Did you get your envelope this week?  I admit that opening it gave me a little thrill.  We all love the census and we feel like it’s ours, even though genealogy was the last thing census takers have ever had in mind.  What did they have in mind?

There are lots of things that motivate humans, but from where I sit the big two are sex and money.  Yes, there is idealism and ideology and religion and altruism, but if I had to guess I ‘d go with sex and money.  There’s not much sex involved in the census story, except for Turkey and we’ll get back to that later.  So, it’s all about money and its corollary, power.

There are records of a census taken in Babylonia 6000 years ago counting people, livestock and commodities, such as honey and wool.  A census was taken in the Persian Empire about 500 B.C. to establish a basis for land ownership and taxation.

According to the New World Encyclopedia censuses were conducted in the Mauryan Empire  (c. 350-283 B.C.E.), “which prescribed the collection of population statistics as a measure of state policy for the purpose of taxation. It contains a detailed description of methods of conducting population, economic and agricultural censuses.”

Perhaps the most famous census was taken by the Roman Empire.  A man and his pregnant wife traveled to Bethlehem to be counted and finding no rooms available, settled down in stable where she gave birth to a son.  I doubt many censuses have had as much impact on the world, but again, this was a census taken to establish guidelines for taxation.

The Chinese census in the year 2 A.D. is the first census with actual data preserved into modern times.

In the western World there is the famous Domesday Book of 1086.  Taken at the direction of William the Conqueror it established property valuation for the purposes of taxation.  It was the final word, without appeal on the value of property for taxation purposes, and has come to be appropriately called the Doomsday Book.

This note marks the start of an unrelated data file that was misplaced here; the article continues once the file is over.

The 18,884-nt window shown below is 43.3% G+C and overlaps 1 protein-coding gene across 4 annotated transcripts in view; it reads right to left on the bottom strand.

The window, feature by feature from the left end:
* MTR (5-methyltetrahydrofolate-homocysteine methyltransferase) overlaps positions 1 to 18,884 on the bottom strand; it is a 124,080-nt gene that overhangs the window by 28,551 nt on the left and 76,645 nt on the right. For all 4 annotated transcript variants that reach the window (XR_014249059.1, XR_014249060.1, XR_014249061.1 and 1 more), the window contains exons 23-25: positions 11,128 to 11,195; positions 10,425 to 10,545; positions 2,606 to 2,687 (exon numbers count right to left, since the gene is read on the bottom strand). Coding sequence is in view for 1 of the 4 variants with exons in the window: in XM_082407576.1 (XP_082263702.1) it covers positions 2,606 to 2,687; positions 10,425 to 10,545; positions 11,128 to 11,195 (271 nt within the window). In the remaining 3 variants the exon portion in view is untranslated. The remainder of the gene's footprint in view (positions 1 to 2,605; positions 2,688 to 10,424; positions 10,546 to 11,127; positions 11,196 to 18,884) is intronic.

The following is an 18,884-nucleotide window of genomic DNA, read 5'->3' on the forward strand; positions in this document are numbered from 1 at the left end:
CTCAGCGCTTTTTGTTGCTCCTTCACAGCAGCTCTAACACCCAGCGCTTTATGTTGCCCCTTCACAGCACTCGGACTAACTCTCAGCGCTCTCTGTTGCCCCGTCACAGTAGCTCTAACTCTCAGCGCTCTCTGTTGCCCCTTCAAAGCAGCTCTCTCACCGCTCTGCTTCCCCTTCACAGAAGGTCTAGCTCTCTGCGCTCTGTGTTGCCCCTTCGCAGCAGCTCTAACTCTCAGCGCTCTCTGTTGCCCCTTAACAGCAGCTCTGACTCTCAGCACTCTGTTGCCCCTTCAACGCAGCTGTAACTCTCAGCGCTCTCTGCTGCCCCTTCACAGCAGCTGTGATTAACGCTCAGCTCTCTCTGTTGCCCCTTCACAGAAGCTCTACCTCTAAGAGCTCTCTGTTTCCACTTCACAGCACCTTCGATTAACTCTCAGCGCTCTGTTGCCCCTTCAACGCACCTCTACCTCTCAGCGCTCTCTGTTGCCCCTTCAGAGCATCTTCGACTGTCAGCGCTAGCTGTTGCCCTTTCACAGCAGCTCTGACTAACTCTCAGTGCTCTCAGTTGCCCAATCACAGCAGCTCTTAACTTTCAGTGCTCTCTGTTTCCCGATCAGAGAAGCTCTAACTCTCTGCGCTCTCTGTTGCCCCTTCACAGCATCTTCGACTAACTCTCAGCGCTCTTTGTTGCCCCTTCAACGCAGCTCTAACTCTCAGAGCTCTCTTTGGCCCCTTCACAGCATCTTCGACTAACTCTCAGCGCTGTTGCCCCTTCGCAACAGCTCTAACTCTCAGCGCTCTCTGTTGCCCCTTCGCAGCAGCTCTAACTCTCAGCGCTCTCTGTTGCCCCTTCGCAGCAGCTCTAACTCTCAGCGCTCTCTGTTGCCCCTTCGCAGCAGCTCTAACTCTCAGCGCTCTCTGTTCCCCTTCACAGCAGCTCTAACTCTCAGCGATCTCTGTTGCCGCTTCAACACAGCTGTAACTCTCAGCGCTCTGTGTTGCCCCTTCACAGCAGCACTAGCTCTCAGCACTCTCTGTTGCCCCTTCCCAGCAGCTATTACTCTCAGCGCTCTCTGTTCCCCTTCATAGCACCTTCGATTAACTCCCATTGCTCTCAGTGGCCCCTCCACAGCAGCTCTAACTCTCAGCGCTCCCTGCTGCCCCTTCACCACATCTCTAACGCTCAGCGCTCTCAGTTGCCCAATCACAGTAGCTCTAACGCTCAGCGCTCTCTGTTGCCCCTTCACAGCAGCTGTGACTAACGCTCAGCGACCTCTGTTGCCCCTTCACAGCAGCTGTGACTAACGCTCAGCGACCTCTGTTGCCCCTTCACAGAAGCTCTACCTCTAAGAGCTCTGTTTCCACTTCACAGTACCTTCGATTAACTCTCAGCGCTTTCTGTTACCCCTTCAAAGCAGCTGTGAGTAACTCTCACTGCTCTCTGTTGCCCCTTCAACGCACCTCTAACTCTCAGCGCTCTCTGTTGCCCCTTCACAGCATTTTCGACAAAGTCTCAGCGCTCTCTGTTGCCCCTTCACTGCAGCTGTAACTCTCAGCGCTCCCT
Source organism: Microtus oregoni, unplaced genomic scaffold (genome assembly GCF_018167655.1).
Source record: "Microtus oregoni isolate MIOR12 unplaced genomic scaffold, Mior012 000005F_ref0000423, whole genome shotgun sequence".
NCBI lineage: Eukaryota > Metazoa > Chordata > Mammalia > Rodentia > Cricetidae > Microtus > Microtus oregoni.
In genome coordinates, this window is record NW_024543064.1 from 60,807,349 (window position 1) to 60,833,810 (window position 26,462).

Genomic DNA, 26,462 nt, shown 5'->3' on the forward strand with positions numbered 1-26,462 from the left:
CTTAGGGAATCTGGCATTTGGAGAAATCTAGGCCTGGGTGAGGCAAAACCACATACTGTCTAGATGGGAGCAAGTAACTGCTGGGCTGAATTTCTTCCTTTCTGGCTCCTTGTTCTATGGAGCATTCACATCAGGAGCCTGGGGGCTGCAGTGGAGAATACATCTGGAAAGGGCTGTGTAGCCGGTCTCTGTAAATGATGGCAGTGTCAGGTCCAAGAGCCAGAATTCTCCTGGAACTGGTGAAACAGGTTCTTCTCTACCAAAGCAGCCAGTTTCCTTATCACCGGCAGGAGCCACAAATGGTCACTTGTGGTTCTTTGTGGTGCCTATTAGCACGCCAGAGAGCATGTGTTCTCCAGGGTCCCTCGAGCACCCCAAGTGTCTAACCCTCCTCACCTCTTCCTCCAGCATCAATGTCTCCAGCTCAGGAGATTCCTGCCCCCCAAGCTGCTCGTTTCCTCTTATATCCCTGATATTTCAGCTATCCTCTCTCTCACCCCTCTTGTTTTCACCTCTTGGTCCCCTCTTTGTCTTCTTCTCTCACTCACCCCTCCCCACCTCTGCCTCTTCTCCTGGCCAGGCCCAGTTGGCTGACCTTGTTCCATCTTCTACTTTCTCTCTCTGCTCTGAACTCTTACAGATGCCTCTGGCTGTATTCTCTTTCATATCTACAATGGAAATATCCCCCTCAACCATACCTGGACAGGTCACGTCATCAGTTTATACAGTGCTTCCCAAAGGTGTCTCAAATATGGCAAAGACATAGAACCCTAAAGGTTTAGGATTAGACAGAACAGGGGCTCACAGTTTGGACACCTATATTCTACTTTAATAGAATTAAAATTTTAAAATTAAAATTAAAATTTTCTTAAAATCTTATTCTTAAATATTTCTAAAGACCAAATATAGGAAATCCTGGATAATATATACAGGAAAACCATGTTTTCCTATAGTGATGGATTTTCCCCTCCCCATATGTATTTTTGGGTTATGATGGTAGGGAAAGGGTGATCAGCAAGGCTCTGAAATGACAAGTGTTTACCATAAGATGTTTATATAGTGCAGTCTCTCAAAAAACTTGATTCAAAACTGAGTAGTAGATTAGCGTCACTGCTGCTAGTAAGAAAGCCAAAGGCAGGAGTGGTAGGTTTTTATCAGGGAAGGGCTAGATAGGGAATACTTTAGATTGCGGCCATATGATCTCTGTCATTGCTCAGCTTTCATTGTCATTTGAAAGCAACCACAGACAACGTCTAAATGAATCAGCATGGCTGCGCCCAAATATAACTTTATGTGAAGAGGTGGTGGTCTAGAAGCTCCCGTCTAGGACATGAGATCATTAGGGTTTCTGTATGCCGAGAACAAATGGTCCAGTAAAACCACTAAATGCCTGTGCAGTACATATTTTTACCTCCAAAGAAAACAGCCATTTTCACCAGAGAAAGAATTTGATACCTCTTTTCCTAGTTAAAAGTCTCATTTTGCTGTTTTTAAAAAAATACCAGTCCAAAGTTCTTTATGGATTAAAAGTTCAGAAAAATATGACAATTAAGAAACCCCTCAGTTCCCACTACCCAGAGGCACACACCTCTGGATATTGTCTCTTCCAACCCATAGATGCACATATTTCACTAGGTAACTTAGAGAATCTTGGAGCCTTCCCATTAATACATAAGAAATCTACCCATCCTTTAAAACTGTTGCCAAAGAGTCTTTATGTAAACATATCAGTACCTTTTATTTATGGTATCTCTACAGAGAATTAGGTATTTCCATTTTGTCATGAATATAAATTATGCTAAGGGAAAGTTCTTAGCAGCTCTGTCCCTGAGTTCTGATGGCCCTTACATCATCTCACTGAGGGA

And on it goes. Most modern nations now take periodic censuses with varied purposes. The U.S. has taken a census every 10 years since 1790.  Canada also takes a census every 10 years with a mini-census at the mid-decade mark.  The U.S. census figures determine how many representatives each state will have in the House of Representatives.  My home state of Connecticut lost one representative after the 2000 census, accompanied by much political upheaval as districts were redrawn and elections held.  All kinds of federal monies that flow to the states are determined by population figures.

So census taking through the years has largely been about money and power.  Is it a coincidence that your census form is due on the same day as your tax form?  I think not.

And what of Turkey?  Turkey has taken a census regularly since the birth of the Republic in 1927.  They hope to accomplish an accurate count by having everyone stay home from dawn to dusk while hundreds of thousands of enumerators and police officers make the rounds.  What do they do with this full day of enforced captivity?  Okay, I don’t really know, but people being people I’m betting there is an up-tick in the birth rate nine moths later.  So there you have it, Sex and the Census.  Sounds like a good name for a television show, don’t you think?

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